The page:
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Twill Tape:

I debated on many different sources for twill tape and did many different "research missions" for a source. I was originally going to purchase from Save-on-Crafts but I found a much better source for what I was looking for. If you only need a few yards at a great price, definitely check out save-on-crafts, but if you are looking for more for your money: twilltape.com is your resource. This site has so many colors, widths, weights, all for fantastic prices. I purchased the Heavyweight Natural at 3/4". This bolt has 72 yards for $9.75. 72 yards. That's impressive.

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There are many reasons people purchase custom pre-made labels. Yet there are also many reasons to make your own. I know this process is very time consuming but it works for me. When I want to step away from my sewing machine, just relax but still do work, this is a great project. It's mindless so I can watch tv or hang out with Drew while still working on a task that needs to be done.

mini pip custom label

If this is a process you think would work for you, I hope my resources will help. I'm so excited to start putting labels into my bags and can't wait to give it that professional, but still handmade, touch.

Blog Everyday · sewing · Tutorials

Day 13: Fabric Bow Bracelet Tutorial

Just over a month ago, I posted this bracelet and said I would post more later. Well, it's later! Day 13 of the June Challenge is to craft something with stripes. I've been wanting to write a tutorial for this bracelet (cuff?) for a while, and thought I could make one with stripes to use for the challenge!

Fabric Bow Bracelet Tutorial {Mini Pip}

Fabric Bow Bracelet Tutorial {Mini Pip}

Fabric Bow Bracelet Tutorial {Mini Pip}

I was inspired to make a fabric bracelet because I saw a leather version on a daily deals site, and knew I could make one, completely out of fabric. I wrote up a little tutorial, in case anyone wanted to make one themselves. And if you make one, be sure to post your link in the comments!

What you will need:

  • Basic Sewing Supplies (scissors, seam ripper, thread, machine, iron, etc)
  • 1 Button: 3/4"-1"
  • Cotton Fabric and interfacing

** I used a 1/4" seam allowance for all pieces because I do not like trimming (I like to cut steps out of sewing). If you aren't comfortable sewing a small allowance, add another 1/4" to all the pattern pieces. **

Step 1:

Cut 2 "floral" pieces for the bow

Cut 2 "stripe" pieces for the wristband

Cut 2 "Stripe" pieces for the center of bow

For the bow:

Fabric Bow Bracelet Tutorial {Mini Pip}

These are the measurements I used, I have a small wrist so something larger than this size is overwhelming.

For the wristband: Measure around your wrist, and add 2". This is the length of the band. The height is 2".

For the center of bow: Cut two strips 1" x 4"

Fabric Bow Bracelet Tutorial {Mini Pip}

Step 2: Interface all pieces. With right sides together, pin all of the same pieces to each other. Sew pieces.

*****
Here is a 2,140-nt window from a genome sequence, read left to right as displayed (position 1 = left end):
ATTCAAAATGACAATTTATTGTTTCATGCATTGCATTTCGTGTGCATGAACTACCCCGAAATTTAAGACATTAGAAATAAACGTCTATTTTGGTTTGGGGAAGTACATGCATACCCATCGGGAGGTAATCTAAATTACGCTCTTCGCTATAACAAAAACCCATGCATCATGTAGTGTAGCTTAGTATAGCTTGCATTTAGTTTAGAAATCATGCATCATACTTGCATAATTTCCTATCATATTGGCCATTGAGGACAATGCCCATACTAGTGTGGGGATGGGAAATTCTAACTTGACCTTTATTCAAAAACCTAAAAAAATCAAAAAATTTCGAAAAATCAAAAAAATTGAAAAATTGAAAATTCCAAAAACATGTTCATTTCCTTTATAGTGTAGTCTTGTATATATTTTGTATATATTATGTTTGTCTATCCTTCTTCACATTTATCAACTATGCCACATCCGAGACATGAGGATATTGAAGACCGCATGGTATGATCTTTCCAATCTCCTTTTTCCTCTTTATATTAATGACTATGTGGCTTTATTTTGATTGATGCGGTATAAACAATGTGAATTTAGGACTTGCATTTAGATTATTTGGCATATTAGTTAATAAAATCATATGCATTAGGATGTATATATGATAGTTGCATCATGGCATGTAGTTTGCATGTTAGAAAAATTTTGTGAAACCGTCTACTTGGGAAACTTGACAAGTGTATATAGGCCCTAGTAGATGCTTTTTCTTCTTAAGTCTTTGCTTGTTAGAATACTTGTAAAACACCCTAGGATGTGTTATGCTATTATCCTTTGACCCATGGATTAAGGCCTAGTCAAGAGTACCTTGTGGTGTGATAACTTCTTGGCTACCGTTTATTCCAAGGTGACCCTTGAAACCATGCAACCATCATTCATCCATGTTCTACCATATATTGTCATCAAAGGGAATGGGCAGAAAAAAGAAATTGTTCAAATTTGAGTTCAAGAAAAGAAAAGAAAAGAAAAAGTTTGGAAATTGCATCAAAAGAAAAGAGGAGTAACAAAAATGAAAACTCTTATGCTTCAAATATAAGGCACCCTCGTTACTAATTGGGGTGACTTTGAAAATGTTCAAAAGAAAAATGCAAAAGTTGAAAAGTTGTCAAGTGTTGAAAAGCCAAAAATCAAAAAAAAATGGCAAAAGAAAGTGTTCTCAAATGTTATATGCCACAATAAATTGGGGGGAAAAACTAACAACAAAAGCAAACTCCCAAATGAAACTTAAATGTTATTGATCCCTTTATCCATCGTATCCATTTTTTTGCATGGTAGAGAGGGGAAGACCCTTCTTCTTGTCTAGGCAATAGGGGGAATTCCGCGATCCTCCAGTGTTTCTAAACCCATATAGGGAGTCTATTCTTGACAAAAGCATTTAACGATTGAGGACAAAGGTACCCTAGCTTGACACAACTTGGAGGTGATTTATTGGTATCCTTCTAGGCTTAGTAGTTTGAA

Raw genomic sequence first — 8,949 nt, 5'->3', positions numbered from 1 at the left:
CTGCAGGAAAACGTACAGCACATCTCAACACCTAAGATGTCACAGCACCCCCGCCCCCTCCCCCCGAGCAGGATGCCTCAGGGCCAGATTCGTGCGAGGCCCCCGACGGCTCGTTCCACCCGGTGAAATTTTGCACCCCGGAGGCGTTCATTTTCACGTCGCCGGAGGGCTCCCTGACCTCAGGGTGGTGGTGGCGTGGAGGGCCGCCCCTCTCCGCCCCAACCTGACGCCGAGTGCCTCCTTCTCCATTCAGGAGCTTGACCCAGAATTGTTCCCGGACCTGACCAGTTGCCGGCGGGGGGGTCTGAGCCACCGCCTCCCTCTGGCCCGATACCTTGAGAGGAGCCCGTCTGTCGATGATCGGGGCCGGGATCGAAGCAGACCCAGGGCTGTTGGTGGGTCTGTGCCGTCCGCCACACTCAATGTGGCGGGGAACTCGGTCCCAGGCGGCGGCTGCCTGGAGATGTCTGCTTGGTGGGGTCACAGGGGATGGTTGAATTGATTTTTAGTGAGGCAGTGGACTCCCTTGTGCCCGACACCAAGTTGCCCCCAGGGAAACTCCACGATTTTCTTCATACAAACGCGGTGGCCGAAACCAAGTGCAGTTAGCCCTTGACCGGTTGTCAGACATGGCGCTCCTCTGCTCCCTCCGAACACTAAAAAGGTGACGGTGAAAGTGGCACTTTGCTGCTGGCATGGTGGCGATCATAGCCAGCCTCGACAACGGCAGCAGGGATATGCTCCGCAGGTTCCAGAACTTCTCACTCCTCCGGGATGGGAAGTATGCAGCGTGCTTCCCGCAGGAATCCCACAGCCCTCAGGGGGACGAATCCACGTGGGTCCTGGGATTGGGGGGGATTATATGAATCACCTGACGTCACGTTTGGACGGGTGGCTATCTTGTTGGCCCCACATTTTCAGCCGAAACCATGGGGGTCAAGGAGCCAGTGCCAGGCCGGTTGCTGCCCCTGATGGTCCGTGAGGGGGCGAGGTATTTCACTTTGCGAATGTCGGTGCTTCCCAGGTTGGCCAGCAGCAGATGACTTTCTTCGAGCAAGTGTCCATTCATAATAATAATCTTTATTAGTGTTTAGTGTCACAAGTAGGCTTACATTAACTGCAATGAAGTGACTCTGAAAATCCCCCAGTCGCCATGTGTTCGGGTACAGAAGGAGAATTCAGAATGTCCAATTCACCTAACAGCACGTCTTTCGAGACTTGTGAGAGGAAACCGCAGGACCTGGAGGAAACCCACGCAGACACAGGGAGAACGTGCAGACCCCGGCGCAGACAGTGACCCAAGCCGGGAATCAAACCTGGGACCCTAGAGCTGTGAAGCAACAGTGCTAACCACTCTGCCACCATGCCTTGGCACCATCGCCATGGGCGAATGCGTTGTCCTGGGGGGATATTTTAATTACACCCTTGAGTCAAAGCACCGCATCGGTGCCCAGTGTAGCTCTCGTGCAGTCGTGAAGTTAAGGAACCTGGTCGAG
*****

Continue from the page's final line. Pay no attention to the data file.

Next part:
Fabric Bow Bracelet Tutorial {Mini Pip}

Fabric Bow Bracelet Tutorial {Mini Pip}

Fabric Bow Bracelet Tutorial {Mini Pip}

Leave one side of wristband and one side of bow center open to turn inside out. Leave side of bow open to turn.

Step 3: Turn all pieces inside out. Fold raw edges in and iron flat. Top stitch all.

Fabric Bow Bracelet Tutorial {Mini Pip}

Step 4: Place wristband over your wrist and measure the overlap to where it feels comfortable on your wrist. Mark where this overlap lands.

Fabric Bow Bracelet Tutorial {Mini Pip}

Save this mark for later. On the end that faces the outside, mark where your button hole will go. (You can see on the striped fabric this end has an orange stripe). My button hole started a half inch down from the end, depending on the size of your button, this measurement will change.

Fabric Bow Bracelet Tutorial {Mini Pip}

Open button hole with seam ripper. Line the end with the button hole up with the mark you made earlier. Mark where your button will need to be sewn.

Fabric Bow Bracelet Tutorial {Mini Pip}

Sew button on other end of wristband.

Fabric Bow Bracelet Tutorial {Mini Pip}

*Some of the next few steps were photographed with a different bracelet*

Step 5: Take the center bow piece and wrap it around the bow. Pinch center leaving only a little space for the bow to move. Sew the ends of the bow center together.

Fabric Bow Bracelet Tutorial {Mini Pip}

Fabric Bow Bracelet Tutorial {Mini Pip}

Step 6: Cut the ends off, but leave just over 1/4" left. These raw edges will be sewn to the center of the wristband. Much like when you iron open a seam, this is what you will do to the raw edges and pin each end down to the wristband. I did a zig-zag stitch to make it secure.

Fabric Bow Bracelet Tutorial {Mini Pip}

Fabric Bow Bracelet Tutorial {Mini Pip}

Step 7: Flatten center bow just a bit and hand stitch the the bottom down.

Fabric Bow Bracelet Tutorial {Mini Pip}

All done!

Fabric Bow Bracelet Tutorial {Mini Pip}

And if you make a whole bunch of bows, you can swap them out on the wristbands!

Fabric Bow Bracelet Tutorial {Mini Pip}

 

Fabric Bow Bracelet Tutorial {Mini Pip}